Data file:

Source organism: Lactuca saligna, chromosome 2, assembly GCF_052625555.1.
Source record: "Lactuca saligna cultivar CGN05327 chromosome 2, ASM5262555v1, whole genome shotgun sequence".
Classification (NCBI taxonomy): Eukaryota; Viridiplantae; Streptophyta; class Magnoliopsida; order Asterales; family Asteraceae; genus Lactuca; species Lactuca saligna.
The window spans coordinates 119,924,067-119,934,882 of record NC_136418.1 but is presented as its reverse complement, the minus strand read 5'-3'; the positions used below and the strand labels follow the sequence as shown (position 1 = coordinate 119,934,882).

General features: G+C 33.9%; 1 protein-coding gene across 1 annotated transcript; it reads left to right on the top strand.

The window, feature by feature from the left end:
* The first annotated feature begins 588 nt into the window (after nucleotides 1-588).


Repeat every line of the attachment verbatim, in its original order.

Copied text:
Source organism: Lactuca saligna, chromosome 2, assembly GCF_052625555.1.
Source record: "Lactuca saligna cultivar CGN05327 chromosome 2, ASM5262555v1, whole genome shotgun sequence".
Classification (NCBI taxonomy): Eukaryota; Viridiplantae; Streptophyta; class Magnoliopsida; order Asterales; family Asteraceae; genus Lactuca; species Lactuca saligna.
The window spans coordinates 119,924,067-119,934,882 of record NC_136418.1 but is presented as its reverse complement, the minus strand read 5'-3'; the positions used below and the strand labels follow the sequence as shown (position 1 = coordinate 119,934,882).

General features: G+C 33.9%; 1 protein-coding gene across 1 annotated transcript; it reads left to right on the top strand.

The window, feature by feature from the left end:
* The first annotated feature begins 588 nt into the window (after nucleotides 1-588).